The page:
Visiting the Pratt & Whitney Customer Center today afforded us an opportunity to look at what is hanging from the roof and see wings from a different angle. In the following images we show the new aircraft that will be sporting the GTF in future. Then by way of example we show some other aircraft to proide perspective on how wing layout has evolved. Continue reading
Indonesia is going to try again to enter the turboprop market. In the 1990’s they had a project called IPTN N250 which was not successful. Only two were built before the Asian financial crisis stopped the project in 1997. But in aerospace, hope springs eternal.
Recently a report indicated a revival of the concept, and the revised idea is quite a step forward. Indeed the CEO of the firm heading the project has described the new project as “better“. Well he has to. Continue reading
Frequently industry analysts get caught up in the vast amount of minutiae this industry generates. We decided to step back and take a 50,000 foot look at the industry and came up a few charts we find illustrative and interesting.
Taking the global fleet and breaking it down by regions gives us the first chart. Three markets are clearly crucial and make up 75% of the market. Numbers in the columns represent the fleet type size. The bold numbers indicate how much of the global fleet is based in the region.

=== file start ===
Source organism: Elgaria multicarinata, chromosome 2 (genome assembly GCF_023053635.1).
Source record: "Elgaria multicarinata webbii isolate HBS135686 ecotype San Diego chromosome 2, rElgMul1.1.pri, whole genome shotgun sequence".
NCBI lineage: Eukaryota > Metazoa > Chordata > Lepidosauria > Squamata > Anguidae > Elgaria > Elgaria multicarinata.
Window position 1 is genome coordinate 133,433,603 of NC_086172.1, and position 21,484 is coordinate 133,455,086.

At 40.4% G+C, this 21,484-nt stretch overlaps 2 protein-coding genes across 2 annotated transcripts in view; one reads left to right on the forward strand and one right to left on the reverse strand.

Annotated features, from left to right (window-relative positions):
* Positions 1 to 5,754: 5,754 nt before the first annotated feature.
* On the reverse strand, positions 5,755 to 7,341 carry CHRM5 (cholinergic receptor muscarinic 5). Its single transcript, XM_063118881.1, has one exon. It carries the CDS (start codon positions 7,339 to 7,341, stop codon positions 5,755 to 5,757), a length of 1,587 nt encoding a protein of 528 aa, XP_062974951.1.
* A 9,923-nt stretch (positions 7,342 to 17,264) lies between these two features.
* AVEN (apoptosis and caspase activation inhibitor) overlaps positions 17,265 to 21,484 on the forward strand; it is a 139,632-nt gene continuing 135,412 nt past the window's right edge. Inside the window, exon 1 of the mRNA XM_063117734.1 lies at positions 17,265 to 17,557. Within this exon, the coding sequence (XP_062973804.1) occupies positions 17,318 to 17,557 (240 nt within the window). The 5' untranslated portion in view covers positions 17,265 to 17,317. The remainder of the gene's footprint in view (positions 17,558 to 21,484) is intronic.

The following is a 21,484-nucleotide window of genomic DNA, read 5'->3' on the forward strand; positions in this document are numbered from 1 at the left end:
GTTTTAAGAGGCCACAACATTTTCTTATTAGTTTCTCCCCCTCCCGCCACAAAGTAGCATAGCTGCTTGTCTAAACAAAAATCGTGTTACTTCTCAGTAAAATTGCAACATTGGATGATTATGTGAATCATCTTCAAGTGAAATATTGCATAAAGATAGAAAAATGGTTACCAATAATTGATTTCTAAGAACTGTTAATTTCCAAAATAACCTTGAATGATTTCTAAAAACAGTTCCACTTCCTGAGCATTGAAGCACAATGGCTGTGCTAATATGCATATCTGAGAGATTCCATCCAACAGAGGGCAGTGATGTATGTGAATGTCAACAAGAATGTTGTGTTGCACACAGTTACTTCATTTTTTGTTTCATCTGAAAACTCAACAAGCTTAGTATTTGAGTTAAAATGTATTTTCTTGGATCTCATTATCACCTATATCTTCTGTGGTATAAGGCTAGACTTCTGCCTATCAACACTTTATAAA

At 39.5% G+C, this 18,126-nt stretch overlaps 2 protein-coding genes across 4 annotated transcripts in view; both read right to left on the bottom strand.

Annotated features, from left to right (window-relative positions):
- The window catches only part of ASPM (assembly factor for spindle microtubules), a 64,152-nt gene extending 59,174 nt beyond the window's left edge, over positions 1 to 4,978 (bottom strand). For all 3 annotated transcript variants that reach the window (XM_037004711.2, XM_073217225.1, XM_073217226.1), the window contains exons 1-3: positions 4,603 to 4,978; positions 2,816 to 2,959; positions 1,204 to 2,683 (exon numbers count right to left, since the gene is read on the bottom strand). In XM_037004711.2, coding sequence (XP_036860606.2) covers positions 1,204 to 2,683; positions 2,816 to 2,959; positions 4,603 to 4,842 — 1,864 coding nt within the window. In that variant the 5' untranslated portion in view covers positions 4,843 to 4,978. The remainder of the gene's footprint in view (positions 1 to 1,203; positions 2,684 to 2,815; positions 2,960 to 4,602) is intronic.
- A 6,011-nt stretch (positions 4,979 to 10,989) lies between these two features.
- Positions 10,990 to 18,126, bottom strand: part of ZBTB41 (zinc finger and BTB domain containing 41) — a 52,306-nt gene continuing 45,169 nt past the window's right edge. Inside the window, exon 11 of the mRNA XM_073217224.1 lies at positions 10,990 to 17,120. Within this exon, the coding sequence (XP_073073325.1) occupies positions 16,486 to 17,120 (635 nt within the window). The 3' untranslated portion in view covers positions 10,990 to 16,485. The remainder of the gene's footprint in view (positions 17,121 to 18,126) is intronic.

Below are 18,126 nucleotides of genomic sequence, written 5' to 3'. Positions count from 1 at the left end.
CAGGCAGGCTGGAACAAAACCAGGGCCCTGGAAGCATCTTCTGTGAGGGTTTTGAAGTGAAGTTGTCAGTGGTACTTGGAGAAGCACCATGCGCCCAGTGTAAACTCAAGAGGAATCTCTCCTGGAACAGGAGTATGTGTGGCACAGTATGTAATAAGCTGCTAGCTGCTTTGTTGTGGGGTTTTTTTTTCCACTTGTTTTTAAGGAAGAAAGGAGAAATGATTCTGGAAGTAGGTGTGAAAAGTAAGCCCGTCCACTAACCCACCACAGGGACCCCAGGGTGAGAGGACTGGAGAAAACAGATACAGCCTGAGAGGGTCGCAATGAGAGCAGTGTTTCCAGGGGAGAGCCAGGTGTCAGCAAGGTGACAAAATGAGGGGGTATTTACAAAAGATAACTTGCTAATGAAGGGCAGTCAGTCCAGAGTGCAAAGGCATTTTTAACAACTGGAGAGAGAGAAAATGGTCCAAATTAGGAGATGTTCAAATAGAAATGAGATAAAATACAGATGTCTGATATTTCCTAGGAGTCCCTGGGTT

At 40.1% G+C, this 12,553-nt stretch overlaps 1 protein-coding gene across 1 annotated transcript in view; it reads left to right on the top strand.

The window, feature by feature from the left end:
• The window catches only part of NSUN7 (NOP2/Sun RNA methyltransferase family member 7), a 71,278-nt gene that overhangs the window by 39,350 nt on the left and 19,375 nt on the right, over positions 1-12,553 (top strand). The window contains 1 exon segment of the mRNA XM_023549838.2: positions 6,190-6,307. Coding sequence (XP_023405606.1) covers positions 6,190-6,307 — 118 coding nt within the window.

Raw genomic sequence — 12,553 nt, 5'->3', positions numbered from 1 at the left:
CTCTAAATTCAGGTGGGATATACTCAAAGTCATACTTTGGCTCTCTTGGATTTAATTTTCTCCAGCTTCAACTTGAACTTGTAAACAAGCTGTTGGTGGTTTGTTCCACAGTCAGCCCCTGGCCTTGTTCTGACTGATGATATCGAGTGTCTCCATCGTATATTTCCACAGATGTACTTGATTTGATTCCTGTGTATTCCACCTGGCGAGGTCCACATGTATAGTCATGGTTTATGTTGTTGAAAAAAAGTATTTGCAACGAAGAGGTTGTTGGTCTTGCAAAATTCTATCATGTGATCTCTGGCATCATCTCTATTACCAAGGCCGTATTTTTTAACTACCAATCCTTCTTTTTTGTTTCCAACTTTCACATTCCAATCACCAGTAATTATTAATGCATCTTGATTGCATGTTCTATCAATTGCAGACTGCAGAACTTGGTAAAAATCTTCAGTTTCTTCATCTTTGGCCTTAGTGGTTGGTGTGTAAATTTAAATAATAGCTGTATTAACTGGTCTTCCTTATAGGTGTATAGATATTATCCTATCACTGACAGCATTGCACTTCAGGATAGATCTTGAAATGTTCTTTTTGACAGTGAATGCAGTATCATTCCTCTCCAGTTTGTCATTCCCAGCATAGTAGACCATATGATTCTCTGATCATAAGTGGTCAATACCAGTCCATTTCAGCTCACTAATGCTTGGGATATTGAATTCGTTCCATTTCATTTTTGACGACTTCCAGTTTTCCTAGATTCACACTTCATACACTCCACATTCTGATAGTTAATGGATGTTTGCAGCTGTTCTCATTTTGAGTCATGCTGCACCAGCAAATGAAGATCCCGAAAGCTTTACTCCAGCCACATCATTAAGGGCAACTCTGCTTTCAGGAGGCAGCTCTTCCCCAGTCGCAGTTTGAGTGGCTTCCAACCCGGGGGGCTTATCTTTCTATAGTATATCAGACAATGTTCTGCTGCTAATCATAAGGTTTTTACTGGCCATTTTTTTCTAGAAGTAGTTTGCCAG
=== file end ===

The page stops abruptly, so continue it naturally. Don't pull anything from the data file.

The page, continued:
The smaller markets are rather similar in extent. Turboprops represent 9.8% of the market, narrow body aircraft are 71.5% and wide body aircraft make up 18.8%. Continue reading
Last year the first Airbus Market Survey in Latin America provided valuable insights on how airline executives in the region perceive market evolutions and fleet requirements. Airbus has just launched their 2014 Airbus Market Survey in Latin America.
In the 2013 results Airbus discovered that:
- Intra-regional connections was the top long term network development opportunity
- The market has a “very optimistic near-term outlook”
- Criteria for new aircraft is driven by fuel burn, revenue generation ability and fleet rationalization
- Airlines need to see savings of 15% to transition to same generation and 25% to transition to next generation
- Best age to replace aircraft is between 8-12 years or a 15-20% cost improvement
With that backdrop, let’s look at this market. The table shows the regional fleet earlier this year. Over 77% of the fleet is narrow body (single aisle). This is why the intra-regional market shows up… Continue reading
To the beat of traditional Japanese taiko drummers, Mitsubishi rolled in their new MRJ. About 3 1/2 years behind schedule, the aircraft apparently has been noted for high quality workmanship already. Mitsubishi is building 78- and 92-seat versions developed at a cost it estimates at $1.7bn. The company plans to conduct a first flight in June, with the larger model available first. Continue reading